When you are butchering larger animals at home, you will want to know the different cuts of meat and how the animal is broken down. A large animal is usually divided into primal cuts first, for example, primal cuts of beef include the chuck, loin, rib, and round. After your primal cuts are divided you can divide them again into sub-primal cuts.

I’ve been slowly teaching how to cook different cuts of beef in my Cooking Through the Cow Series, so if you’re curious about the different cuts of beef, check out these posts:

6. Start with a Clean, Organized Work Area

The day before your butchering day, clean the work area and organize all your equipment. Starting with a clean work area will help keep things moving smoothly. Organizing equipment ahead of time will help you see what you have and ensure you don’t start butchering day with missing equipment. You want your home butchering to go as smoothly as possible especially if you are working with others.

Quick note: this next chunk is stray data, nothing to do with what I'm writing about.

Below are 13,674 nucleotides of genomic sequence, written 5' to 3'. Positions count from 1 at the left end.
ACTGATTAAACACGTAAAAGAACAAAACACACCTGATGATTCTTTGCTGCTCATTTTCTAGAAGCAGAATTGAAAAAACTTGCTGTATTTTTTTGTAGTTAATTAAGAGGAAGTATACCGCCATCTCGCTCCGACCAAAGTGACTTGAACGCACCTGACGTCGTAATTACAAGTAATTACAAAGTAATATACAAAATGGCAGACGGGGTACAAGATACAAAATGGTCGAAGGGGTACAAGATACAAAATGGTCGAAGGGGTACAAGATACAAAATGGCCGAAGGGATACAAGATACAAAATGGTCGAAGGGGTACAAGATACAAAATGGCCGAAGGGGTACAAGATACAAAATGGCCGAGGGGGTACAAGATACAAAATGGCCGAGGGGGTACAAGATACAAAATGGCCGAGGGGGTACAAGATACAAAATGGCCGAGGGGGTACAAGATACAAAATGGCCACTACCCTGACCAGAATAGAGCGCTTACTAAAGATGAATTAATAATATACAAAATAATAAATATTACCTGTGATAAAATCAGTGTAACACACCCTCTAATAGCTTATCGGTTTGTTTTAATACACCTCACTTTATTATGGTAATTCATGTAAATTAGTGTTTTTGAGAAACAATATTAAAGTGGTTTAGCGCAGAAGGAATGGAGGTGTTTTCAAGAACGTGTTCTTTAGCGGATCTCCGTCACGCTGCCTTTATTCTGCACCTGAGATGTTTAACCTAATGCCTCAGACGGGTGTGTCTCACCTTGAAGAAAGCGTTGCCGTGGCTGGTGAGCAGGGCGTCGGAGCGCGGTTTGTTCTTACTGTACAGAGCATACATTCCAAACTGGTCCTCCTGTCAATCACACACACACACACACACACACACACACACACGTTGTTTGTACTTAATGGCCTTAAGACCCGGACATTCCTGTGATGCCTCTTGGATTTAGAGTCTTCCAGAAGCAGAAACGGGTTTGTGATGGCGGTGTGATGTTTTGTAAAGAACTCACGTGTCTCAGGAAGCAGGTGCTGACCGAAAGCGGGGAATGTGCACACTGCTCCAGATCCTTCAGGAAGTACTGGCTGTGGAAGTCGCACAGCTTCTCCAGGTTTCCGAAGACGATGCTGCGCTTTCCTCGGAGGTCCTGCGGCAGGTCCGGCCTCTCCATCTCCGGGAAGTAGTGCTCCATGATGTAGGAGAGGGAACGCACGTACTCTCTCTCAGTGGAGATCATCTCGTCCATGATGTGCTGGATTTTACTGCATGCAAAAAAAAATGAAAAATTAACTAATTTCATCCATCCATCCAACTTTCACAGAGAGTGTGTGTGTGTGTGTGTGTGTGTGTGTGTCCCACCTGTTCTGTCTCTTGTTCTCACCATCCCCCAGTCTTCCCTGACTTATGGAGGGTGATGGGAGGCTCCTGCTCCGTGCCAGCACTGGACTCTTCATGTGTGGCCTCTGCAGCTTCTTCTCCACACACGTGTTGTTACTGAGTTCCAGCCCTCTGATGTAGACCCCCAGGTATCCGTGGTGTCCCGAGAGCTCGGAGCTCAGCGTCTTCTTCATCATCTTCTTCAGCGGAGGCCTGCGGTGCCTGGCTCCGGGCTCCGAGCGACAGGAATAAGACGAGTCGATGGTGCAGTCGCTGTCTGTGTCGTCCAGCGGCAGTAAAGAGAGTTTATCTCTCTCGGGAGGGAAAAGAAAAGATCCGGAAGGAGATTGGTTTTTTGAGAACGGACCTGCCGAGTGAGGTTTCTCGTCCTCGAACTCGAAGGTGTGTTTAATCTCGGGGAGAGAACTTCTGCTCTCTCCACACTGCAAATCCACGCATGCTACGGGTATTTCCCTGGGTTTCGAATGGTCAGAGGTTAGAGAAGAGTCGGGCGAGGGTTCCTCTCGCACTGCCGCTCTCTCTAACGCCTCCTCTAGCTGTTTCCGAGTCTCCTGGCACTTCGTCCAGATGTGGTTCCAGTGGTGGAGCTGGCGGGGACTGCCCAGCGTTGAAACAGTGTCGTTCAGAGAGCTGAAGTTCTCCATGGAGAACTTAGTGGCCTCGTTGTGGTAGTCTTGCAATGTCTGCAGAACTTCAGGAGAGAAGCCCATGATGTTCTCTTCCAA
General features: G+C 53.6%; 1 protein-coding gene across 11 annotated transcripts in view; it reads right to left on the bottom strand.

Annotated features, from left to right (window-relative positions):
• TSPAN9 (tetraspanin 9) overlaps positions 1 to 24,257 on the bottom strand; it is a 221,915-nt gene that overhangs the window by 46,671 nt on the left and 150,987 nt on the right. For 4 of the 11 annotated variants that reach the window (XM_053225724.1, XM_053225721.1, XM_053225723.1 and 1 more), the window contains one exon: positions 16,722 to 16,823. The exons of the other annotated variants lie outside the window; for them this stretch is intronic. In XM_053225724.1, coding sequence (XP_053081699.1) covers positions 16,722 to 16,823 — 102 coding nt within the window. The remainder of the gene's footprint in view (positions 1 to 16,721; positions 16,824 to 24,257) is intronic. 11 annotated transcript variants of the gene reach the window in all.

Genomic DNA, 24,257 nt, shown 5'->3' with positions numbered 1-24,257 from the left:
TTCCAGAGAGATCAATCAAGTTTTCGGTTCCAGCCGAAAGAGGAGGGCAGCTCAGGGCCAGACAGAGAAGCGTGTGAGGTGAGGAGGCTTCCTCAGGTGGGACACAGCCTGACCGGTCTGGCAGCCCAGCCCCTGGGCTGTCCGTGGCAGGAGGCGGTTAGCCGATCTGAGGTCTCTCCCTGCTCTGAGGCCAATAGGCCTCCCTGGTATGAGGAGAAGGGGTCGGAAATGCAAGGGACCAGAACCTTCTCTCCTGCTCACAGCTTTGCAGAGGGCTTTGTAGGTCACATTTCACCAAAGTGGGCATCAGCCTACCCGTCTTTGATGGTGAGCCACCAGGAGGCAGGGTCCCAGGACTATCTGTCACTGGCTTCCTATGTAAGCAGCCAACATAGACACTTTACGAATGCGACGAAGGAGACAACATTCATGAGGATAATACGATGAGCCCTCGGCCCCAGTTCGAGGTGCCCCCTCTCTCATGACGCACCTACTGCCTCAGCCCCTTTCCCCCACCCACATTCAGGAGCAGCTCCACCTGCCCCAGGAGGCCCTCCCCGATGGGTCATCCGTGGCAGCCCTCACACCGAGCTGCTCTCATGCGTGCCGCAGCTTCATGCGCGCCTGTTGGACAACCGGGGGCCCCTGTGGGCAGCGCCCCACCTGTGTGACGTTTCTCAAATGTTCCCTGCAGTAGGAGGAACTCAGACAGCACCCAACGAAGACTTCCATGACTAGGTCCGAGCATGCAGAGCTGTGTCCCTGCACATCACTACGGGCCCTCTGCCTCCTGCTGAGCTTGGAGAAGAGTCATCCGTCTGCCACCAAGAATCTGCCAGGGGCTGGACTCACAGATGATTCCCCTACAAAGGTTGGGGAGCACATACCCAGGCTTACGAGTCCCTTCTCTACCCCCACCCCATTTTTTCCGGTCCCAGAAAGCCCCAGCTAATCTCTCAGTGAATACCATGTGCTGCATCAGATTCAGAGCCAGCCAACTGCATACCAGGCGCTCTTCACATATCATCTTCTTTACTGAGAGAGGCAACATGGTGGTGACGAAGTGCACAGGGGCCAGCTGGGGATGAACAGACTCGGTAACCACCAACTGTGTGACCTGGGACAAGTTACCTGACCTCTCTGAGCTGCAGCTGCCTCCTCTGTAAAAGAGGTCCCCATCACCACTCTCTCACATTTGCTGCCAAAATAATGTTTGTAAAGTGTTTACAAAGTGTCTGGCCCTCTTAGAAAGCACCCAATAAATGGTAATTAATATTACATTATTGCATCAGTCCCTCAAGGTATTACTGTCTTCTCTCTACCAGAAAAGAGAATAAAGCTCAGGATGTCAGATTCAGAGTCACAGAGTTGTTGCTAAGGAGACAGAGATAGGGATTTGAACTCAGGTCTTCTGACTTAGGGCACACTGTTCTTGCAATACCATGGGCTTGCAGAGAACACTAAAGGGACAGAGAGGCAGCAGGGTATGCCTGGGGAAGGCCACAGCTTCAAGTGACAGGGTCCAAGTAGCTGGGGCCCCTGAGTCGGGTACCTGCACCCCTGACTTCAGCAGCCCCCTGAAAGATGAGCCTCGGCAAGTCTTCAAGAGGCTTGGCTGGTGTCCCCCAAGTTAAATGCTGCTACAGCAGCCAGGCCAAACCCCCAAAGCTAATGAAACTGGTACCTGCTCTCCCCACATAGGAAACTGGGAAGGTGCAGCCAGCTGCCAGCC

Butchering chickens together

7. Make Home Butchering a Community Project

Ask friends or family members to give you a hand when you are butchering at home. You don’t need the entire community on board, but a few extra people can help save some time. We set up a sort of assembly line, where everyone has a job. You will want to make sure that everyone participating knows how to do their jobs.

If you are new to your community or are having a hard time finding like-minded homesteaders to help, learn how you can Cultivate Community While Homesteading. Being a part of a community while homesteading can help with a lot of aspects of homesteading not just with home butchering.

8. Make Sure You Have Freezer Space Before Butchering at Home

The day you have been waiting for is finally here, the animals you have raised are big enough to butcher and feed your family. But, before you begin you will want to make sure you have enough freezer space to hold your freshly butchered meat. This can be a shop refrigerator, a home freezer, or a family member’s freezer. You don’t want to butcher your animals and then later realize you don’t have the space you need.